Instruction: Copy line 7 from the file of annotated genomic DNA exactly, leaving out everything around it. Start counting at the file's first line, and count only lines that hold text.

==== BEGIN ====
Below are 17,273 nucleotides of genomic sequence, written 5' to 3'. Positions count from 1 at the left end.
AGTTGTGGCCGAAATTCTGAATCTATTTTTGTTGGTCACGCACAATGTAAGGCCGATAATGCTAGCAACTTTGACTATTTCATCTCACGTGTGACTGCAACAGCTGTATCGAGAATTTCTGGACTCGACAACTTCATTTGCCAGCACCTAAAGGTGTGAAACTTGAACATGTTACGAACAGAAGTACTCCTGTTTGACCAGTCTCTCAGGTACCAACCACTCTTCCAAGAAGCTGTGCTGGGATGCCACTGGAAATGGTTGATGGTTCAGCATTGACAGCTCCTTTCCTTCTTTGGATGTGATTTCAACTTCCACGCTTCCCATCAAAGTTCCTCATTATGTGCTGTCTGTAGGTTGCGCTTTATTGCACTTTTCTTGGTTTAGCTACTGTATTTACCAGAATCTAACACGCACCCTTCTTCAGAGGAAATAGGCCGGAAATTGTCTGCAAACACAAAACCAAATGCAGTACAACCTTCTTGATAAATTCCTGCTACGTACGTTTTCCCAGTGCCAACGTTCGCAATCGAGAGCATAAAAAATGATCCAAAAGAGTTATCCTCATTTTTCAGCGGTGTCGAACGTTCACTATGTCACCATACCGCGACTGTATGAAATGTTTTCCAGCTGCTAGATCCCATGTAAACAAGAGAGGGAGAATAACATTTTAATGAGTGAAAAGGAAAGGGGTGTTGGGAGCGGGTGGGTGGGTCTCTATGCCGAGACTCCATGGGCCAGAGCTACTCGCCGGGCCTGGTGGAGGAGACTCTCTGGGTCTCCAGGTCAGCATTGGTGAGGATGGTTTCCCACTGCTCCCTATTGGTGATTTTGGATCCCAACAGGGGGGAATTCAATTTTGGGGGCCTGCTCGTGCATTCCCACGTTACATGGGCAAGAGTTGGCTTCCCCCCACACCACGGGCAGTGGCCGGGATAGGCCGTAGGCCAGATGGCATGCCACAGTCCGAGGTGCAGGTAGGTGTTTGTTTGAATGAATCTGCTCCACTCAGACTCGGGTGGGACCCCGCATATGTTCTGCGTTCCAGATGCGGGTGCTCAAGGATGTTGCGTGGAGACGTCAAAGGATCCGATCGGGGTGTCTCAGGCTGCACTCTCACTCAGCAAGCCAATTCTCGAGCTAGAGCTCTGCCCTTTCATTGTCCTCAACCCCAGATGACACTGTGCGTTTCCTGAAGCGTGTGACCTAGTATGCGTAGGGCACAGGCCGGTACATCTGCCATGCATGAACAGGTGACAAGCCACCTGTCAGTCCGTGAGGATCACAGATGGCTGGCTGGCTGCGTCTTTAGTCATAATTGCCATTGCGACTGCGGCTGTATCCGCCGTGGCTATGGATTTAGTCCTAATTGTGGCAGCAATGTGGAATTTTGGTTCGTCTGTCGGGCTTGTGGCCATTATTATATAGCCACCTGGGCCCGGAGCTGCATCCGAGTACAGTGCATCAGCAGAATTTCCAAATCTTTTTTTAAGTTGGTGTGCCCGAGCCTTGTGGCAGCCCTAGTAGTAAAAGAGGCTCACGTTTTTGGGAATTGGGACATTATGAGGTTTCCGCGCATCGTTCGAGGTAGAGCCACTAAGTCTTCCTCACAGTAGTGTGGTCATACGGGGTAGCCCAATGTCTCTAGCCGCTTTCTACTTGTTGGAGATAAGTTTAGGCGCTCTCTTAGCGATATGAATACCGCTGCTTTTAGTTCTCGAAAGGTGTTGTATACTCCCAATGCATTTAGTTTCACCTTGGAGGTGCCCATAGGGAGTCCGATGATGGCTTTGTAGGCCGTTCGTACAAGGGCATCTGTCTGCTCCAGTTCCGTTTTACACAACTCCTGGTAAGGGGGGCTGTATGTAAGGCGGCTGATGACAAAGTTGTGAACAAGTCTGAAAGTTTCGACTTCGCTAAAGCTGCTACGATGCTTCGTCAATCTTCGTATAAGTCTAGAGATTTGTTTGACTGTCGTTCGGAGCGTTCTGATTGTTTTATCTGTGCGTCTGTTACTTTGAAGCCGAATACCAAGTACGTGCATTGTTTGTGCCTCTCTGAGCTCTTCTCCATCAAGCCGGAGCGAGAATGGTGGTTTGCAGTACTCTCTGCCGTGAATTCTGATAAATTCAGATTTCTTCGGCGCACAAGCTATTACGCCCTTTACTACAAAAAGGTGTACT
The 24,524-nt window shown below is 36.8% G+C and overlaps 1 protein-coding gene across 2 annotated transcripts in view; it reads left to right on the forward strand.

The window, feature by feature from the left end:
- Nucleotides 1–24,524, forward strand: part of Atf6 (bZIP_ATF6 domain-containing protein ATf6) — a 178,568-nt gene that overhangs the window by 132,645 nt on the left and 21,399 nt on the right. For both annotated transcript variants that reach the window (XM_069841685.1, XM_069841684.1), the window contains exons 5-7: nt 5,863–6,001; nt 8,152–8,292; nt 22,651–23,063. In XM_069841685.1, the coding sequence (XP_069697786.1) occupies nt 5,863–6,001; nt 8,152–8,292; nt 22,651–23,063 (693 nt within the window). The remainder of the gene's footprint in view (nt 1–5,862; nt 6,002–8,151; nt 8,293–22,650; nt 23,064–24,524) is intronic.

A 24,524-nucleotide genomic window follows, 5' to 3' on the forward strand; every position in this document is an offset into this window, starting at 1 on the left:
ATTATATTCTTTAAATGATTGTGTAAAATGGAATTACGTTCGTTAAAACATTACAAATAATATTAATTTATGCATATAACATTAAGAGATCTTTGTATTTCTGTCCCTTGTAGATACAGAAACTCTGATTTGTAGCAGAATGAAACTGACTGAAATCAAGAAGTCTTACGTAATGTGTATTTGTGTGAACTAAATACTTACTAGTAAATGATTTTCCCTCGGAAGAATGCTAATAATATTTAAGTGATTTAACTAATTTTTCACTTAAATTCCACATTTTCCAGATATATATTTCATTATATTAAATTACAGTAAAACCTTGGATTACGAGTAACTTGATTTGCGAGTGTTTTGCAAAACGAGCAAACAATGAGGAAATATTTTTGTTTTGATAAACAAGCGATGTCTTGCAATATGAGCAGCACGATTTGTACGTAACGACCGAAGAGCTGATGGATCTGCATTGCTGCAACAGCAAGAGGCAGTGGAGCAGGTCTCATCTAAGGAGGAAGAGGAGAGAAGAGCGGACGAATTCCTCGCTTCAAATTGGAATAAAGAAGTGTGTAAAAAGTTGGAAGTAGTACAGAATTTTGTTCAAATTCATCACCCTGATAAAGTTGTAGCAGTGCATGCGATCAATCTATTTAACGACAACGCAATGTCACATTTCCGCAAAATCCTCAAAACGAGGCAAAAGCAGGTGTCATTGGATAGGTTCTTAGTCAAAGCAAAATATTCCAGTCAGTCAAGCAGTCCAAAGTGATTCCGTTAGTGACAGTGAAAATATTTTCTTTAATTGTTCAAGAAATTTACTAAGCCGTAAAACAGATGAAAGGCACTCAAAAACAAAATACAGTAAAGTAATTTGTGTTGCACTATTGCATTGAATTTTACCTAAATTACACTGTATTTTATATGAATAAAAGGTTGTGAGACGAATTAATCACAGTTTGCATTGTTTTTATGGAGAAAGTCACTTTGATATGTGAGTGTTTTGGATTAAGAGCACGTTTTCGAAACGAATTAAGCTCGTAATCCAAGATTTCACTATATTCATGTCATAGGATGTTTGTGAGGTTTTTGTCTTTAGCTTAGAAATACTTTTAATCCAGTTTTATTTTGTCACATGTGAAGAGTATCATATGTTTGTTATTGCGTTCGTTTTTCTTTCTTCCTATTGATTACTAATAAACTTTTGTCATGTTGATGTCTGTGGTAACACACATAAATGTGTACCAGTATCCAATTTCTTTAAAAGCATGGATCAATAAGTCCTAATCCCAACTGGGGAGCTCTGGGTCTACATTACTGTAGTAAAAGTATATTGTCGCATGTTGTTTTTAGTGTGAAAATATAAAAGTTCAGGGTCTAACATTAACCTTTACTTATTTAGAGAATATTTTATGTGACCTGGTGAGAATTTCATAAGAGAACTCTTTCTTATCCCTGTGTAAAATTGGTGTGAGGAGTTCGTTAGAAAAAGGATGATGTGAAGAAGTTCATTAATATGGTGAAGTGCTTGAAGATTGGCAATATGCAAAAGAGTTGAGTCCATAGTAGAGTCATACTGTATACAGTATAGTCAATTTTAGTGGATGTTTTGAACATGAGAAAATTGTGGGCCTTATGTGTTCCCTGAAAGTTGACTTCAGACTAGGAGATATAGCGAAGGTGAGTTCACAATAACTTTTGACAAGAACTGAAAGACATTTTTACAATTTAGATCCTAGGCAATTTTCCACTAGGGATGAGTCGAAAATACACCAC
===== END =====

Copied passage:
ATTATATTCTTTAAATGATTGTGTAAAATGGAATTACGTTCGTTAAAACATTACAAATAATATTAATTTATGCATATAACATTAAGAGATCTTTGTATTTCTGTCCCTTGTAGATACAGAAACTCTGATTTGTAGCAGAATGAAACTGACTGAAATCAAGAAGTCTTACGTAATGTGTATTTGTGTGAACTAAATACTTACTAGTAAATGATTTTCCCTCGGAAGAATGCTAATAATATTTAAGTGATTTAACTAATTTTTCACTTAAATTCCACATTTTCCAGATATATATTTCATTATATTAAATTACAGTAAAACCTTGGATTACGAGTAACTTGATTTGCGAGTGTTTTGCAAAACGAGCAAACAATGAGGAAATATTTTTGTTTTGATAAACAAGCGATGTCTTGCAATATGAGCAGCACGATTTGTACGTAACGACCGAAGAGCTGATGGATCTGCATTGCTGCAACAGCAAGAGGCAGTGGAGCAGGTCTCATCTAAGGAGGAAGAGGAGAGAAGAGCGGACGAATTCCTCGCTTCAAATTGGAATAAAGAAGTGTGTAAAAAGTTGGAAGTAGTACAGAATTTTGTTCAAATTCATCACCCTGATAAAGTTGTAGCAGTGCATGCGATCAATCTATTTAACGACAACGCAATGTCACATTTCCGCAAAATCCTCAAAACGAGGCAAAAGCAGGTGTCATTGGATAGGTTCTTAGTCAAAGCAAAATATTCCAGTCAGTCAAGCAGTCCAAAGTGATTCCGTTAGTGACAGTGAAAATATTTTCTTTAATTGTTCAAGAAATTTACTAAGCCGTAAAACAGATGAAAGGCACTCAAAAACAAAATACAGTAAAGTAATTTGTGTTGCACTATTGCATTGAATTTTACCTAAATTACACTGTATTTTATATGAATAAAAGGTTGTGAGACGAATTAATCACAGTTTGCATTGTTTTTATGGAGAAAGTCACTTTGATATGTGAGTGTTTTGGATTAAGAGCACGTTTTCGAAACGAATTAAGCTCGTAATCCAAGATTTCACTATATTCATGTCATAGGATGTTTGTGAGGTTTTTGTCTTTAGCTTAGAAATACTTTTAATCCAGTTTTATTTTGTCACATGTGAAGAGTATCATATGTTTGTTATTGCGTTCGTTTTTCTTTCTTCCTATTGATTACTAATAAACTTTTGTCATGTTGATGTCTGTGGTAACACACATAAATGTGTACCAGTATCCAATTTCTTTAAAAGCATGGATCAATAAGTCCTAATCCCAACTGGGGAGCTCTGGGTCTACATTACTGTAGTAAAAGTATATTGTCGCATGTTGTTTTTAGTGTGAAAATATAAAAGTTCAGGGTCTAACATTAACCTTTACTTATTTAGAGAATATTTTATGTGACCTGGTGAGAATTTCATAAGAGAACTCTTTCTTATCCCTGTGTAAAATTGGTGTGAGGAGTTCGTTAGAAAAAGGATGATGTGAAGAAGTTCATTAATATGGTGAAGTGCTTGAAGATTGGCAATATGCAAAAGAGTTGAGTCCATAGTAGAGTCATACTGTATACAGTATAGTCAATTTTAGTGGATGTTTTGAACATGAGAAAATTGTGGGCCTTATGTGTTCCCTGAAAGTTGACTTCAGACTAGGAGATATAGCGAAGGTGAGTTCACAATAACTTTTGACAAGAACTGAAAGACATTTTTACAATTTAGATCCTAGGCAATTTTCCACTAGGGATGAGTCGAAAATACACCAC